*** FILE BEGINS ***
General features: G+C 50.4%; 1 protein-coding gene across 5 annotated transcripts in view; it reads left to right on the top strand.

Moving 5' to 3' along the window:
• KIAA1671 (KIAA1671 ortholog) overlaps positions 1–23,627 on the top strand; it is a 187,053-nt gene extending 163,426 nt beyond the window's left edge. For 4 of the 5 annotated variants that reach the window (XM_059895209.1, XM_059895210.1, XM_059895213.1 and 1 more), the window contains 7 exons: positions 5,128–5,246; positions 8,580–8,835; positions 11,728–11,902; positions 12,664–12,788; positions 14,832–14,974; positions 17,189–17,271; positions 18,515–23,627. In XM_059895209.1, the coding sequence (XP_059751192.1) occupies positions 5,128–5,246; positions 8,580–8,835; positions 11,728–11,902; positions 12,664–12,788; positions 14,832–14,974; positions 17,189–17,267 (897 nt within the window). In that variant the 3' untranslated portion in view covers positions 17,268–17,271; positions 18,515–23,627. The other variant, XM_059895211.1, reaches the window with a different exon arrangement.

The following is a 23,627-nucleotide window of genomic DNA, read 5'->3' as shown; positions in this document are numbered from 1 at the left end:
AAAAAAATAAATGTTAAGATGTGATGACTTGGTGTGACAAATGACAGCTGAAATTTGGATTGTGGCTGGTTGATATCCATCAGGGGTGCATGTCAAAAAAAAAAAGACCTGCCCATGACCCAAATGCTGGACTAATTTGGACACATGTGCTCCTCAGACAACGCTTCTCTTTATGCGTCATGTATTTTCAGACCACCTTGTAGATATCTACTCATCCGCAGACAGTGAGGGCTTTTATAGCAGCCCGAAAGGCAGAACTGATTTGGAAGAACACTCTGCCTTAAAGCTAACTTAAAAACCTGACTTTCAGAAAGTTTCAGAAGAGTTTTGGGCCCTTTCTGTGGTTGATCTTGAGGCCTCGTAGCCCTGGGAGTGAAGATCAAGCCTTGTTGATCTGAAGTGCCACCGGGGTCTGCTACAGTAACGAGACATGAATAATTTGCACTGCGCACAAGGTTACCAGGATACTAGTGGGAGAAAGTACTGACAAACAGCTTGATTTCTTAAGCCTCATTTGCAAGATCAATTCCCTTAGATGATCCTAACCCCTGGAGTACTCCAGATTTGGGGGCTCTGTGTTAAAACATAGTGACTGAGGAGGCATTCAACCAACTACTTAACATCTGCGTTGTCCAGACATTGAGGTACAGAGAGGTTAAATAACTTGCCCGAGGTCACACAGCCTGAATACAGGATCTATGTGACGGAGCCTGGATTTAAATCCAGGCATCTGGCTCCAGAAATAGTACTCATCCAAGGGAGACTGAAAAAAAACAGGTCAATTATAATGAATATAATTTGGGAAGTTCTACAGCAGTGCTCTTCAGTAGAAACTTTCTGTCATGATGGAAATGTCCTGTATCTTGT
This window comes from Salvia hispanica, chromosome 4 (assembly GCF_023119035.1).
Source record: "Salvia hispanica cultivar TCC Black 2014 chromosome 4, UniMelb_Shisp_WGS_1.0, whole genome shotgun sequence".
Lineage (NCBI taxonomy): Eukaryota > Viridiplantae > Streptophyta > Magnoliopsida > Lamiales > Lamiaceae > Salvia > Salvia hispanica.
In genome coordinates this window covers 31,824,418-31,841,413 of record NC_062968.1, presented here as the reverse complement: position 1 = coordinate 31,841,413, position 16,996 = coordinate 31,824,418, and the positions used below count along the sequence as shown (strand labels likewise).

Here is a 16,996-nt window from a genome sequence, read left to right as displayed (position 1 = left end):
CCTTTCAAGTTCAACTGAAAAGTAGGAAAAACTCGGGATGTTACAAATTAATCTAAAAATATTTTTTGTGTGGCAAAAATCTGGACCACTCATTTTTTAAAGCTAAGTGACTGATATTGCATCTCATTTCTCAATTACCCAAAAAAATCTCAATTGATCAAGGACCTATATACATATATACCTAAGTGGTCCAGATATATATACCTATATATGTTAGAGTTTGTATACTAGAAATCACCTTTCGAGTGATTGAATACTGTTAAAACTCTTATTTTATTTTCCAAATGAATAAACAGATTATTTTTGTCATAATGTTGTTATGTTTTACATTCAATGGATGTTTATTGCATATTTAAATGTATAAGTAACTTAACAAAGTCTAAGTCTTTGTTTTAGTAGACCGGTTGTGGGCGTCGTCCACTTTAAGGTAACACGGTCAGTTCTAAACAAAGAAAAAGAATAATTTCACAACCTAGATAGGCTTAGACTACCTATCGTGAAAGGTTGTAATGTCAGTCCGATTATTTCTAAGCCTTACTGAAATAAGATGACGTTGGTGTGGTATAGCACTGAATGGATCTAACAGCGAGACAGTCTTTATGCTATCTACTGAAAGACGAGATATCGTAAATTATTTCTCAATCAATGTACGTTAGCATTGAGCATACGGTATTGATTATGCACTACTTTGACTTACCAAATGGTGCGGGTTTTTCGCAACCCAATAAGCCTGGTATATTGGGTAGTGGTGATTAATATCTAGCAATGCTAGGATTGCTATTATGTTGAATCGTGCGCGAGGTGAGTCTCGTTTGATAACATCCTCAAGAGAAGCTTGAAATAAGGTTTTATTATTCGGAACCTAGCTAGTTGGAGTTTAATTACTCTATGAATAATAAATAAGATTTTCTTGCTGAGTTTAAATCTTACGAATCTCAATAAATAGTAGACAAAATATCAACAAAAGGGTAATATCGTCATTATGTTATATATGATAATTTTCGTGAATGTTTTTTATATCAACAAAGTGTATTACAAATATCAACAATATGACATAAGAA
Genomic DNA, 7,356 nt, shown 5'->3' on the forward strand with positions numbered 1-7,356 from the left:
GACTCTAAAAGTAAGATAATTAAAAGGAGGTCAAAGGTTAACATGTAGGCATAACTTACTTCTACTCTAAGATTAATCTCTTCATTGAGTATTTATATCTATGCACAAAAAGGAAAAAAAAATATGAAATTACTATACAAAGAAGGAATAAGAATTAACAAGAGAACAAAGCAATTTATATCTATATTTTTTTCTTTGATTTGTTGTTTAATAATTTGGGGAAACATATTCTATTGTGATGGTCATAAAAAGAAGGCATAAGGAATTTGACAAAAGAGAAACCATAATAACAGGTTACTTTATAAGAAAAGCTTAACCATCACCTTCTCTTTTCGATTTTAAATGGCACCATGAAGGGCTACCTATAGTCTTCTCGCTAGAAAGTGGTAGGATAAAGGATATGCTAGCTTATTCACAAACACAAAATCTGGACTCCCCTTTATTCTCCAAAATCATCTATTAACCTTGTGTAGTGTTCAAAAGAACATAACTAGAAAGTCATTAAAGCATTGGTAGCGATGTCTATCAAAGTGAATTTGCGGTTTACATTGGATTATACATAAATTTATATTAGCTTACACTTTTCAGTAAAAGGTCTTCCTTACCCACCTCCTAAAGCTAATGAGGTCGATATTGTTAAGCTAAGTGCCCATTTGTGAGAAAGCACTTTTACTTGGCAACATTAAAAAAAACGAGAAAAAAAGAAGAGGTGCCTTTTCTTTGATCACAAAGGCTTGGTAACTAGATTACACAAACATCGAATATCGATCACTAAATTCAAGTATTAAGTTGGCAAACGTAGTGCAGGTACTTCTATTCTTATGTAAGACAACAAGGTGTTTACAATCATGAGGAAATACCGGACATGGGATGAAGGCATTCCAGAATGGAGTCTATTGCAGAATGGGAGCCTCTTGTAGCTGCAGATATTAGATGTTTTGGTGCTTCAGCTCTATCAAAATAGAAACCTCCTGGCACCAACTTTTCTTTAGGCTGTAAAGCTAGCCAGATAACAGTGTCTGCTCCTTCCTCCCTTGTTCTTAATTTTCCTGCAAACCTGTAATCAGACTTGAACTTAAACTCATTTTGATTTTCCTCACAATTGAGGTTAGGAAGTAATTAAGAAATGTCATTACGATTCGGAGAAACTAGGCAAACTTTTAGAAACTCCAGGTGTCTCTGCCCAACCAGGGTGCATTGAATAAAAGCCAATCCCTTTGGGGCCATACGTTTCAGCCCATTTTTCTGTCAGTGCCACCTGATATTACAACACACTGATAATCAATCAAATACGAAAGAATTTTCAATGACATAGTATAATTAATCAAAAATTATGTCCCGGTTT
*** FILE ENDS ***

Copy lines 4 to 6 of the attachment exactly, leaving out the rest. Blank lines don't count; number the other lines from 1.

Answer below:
The following is a 23,627-nucleotide window of genomic DNA, read 5'->3' as shown; positions in this document are numbered from 1 at the left end:
AAAAAAATAAATGTTAAGATGTGATGACTTGGTGTGACAAATGACAGCTGAAATTTGGATTGTGGCTGGTTGATATCCATCAGGGGTGCATGTCAAAAAAAAAAAGACCTGCCCATGACCCAAATGCTGGACTAATTTGGACACATGTGCTCCTCAGACAACGCTTCTCTTTATGCGTCATGTATTTTCAGACCACCTTGTAGATATCTACTCATCCGCAGACAGTGAGGGCTTTTATAGCAGCCCGAAAGGCAGAACTGATTTGGAAGAACACTCTGCCTTAAAGCTAACTTAAAAACCTGACTTTCAGAAAGTTTCAGAAGAGTTTTGGGCCCTTTCTGTGGTTGATCTTGAGGCCTCGTAGCCCTGGGAGTGAAGATCAAGCCTTGTTGATCTGAAGTGCCACCGGGGTCTGCTACAGTAACGAGACATGAATAATTTGCACTGCGCACAAGGTTACCAGGATACTAGTGGGAGAAAGTACTGACAAACAGCTTGATTTCTTAAGCCTCATTTGCAAGATCAATTCCCTTAGATGATCCTAACCCCTGGAGTACTCCAGATTTGGGGGCTCTGTGTTAAAACATAGTGACTGAGGAGGCATTCAACCAACTACTTAACATCTGCGTTGTCCAGACATTGAGGTACAGAGAGGTTAAATAACTTGCCCGAGGTCACACAGCCTGAATACAGGATCTATGTGACGGAGCCTGGATTTAAATCCAGGCATCTGGCTCCAGAAATAGTACTCATCCAAGGGAGACTGAAAAAAAACAGGTCAATTATAATGAATATAATTTGGGAAGTTCTACAGCAGTGCTCTTCAGTAGAAACTTTCTGTCATGATGGAAATGTCCTGTATCTTGT
This window comes from Salvia hispanica, chromosome 4 (assembly GCF_023119035.1).